"Miracle begets yawn" has been the American reaction to the inauguration of Hamid Karzai as president of Afghanistan. Before our astonishing success in Afghanistan goes completely down the memory hole, let's recall some very recent history.

For almost a decade before Sept. 11, we did absolutely nothing about Afghanistan. A few cruise missiles hurled into empty tents, followed by expressions of satisfaction about the "message" we had sent. It was, in fact, a message of utter passivity and unseriousness.

Then comes our Pearl Harbor, and the sleeping giant awakens. Within 100 days, al Qaeda is routed and the Taliban overthrown. Then the first election in Afghanistan's history. Now the inauguration of a deeply respected democrat who, upon being sworn in as the legitimate president of his country, thanks America for its liberation.

This in Afghanistan, which only three years ago was not just hostile but untouchable. What do liberals have to say about this singular achievement by the Bush administration? That Afghanistan is growing poppies.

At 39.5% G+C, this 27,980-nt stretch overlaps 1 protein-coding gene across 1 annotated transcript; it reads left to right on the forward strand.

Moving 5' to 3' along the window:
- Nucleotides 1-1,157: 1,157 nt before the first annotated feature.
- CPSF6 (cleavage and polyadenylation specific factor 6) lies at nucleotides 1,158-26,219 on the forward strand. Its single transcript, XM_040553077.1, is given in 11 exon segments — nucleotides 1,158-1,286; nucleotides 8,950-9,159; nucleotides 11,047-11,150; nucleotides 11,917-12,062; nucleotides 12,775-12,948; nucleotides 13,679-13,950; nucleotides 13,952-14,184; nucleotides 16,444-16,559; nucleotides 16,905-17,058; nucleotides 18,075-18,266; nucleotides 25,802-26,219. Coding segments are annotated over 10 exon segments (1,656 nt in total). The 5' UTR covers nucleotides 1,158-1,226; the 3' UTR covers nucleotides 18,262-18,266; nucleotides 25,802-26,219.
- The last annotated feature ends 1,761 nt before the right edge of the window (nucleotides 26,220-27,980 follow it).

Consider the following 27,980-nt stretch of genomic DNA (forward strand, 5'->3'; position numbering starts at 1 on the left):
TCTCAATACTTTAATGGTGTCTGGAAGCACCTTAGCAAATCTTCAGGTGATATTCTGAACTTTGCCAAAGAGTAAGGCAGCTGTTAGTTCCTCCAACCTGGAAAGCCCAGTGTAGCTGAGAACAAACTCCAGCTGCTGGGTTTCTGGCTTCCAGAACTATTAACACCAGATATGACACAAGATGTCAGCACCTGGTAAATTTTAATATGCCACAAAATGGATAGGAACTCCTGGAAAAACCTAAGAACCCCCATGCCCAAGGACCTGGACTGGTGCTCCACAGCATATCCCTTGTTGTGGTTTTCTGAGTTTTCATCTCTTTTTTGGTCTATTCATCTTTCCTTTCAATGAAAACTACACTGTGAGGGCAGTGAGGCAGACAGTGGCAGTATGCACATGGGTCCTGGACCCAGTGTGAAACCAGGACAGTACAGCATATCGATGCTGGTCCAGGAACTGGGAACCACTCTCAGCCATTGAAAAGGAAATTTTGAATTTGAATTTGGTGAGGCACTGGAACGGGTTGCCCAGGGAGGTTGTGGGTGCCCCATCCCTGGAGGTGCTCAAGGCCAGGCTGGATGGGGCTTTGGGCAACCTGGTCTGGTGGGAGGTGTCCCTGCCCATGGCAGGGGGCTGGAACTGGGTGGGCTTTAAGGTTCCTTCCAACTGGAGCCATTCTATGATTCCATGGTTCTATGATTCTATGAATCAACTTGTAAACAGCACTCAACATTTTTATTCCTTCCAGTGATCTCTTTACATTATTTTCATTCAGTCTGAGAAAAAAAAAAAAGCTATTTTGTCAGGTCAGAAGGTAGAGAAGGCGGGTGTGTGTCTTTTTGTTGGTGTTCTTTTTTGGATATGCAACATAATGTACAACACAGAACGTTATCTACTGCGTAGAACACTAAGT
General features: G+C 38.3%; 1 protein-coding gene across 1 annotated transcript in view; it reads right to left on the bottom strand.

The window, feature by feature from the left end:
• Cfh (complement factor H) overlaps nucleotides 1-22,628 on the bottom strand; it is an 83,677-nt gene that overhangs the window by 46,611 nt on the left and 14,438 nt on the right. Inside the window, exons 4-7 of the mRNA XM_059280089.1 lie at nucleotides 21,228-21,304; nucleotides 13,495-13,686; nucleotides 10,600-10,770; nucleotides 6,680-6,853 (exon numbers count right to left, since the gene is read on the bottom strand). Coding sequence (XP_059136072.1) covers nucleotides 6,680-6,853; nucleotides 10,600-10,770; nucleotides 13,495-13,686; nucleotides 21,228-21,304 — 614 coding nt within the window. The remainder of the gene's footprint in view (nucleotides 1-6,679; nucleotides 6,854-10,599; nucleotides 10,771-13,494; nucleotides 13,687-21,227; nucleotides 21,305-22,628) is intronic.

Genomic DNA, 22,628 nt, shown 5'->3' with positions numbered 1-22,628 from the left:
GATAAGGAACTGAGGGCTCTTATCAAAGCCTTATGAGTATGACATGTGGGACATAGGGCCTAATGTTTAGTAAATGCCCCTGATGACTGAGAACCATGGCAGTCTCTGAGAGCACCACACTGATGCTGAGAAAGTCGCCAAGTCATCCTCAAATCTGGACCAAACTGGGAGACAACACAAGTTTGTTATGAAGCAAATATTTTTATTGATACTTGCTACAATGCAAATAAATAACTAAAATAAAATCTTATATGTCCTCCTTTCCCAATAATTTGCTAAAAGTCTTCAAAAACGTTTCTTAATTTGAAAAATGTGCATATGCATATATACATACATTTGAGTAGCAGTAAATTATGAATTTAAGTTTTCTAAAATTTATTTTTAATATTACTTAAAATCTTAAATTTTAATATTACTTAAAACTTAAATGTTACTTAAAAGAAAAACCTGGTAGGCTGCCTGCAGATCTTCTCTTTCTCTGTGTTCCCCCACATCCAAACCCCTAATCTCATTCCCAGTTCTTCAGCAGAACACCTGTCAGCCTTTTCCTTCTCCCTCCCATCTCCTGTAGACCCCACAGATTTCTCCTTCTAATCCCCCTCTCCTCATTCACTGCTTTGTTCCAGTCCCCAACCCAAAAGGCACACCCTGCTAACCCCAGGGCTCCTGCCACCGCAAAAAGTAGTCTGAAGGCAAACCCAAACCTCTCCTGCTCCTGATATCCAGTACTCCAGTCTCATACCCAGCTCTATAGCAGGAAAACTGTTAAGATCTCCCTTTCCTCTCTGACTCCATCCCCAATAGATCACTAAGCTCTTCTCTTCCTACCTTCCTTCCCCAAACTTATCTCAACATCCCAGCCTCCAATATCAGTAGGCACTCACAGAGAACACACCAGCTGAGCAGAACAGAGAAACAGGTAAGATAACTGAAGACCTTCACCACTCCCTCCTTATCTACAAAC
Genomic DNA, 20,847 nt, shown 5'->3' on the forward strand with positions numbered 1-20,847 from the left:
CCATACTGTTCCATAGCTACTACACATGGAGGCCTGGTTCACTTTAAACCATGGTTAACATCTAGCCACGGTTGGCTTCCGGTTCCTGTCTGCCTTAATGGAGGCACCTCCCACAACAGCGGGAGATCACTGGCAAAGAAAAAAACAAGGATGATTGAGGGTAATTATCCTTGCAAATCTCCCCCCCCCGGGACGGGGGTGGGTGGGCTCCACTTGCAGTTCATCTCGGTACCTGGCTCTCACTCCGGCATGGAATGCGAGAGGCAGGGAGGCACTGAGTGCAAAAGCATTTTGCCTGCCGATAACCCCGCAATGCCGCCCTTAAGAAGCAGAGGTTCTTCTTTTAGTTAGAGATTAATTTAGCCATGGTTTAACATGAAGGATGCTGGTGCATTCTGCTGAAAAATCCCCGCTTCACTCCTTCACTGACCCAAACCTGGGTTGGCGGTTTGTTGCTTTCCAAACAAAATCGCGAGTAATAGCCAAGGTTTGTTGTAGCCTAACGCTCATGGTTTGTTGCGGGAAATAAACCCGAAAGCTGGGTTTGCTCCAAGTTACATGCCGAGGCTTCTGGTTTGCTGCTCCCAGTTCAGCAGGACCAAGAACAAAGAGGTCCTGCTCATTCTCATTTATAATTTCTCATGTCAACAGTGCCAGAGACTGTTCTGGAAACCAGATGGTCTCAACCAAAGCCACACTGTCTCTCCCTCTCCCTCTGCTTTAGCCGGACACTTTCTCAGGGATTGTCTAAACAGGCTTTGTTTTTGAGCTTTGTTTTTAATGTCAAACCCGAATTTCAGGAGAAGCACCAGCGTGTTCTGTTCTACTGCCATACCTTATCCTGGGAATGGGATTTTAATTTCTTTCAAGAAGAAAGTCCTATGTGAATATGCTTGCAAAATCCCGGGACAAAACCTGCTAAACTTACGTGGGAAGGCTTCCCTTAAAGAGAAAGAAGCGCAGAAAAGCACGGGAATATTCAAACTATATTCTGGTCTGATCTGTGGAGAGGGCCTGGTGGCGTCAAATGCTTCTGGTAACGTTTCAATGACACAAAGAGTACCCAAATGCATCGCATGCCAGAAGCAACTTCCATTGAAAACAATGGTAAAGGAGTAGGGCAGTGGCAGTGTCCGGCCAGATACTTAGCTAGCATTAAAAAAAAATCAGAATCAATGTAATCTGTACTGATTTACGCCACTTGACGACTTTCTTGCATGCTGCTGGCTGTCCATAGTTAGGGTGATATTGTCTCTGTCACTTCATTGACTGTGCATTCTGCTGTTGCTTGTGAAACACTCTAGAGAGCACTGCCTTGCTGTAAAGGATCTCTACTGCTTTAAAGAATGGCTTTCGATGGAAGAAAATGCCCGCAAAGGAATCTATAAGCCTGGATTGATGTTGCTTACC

Good grief. This is news? "Afghanistan grows poppies" is the sun rising in the east. "Afghanistan inaugurates democratically elected president" is the sun rising in the west. Afghanistan has always grown poppies. What is President Bush supposed to do? Send 100,000 GIs to eradicate the crop and incite a popular rebellion?

...What has happened in Afghanistan is nothing short of a miracle. Who is responsible for it? The New York Times gives the major credit to "the Afghan people" with their "courage and commitment." Courage and commitment there was, but the courage and commitment were curiously imperceptible until this administration conceived a radical war plan, executed it brilliantly, liberated the country and created from scratch the structures of democracy.
Yep, nothing newsworthy there, better to focus on the random mortar attack and car bombs instead.

Wednesday, December 08, 2004

Carnival of the Capitalists

It has been a while since I have submitted something to the Carnival of the Capitalists, but I am proud to say that my Vaclav Havel on Communism post below is part of this week's edition. I am always amazed at the quality and diversity of the submissions. Everything from models for selecting stocks to using a blog for marketing/promotion, to classic macroeconomic questions and all things in between. This week's edition is no exception, so go read the Carnival of the Capitalists.

On a related note, I found this article from the WSJ on market research really interesting. Here's an excerpt: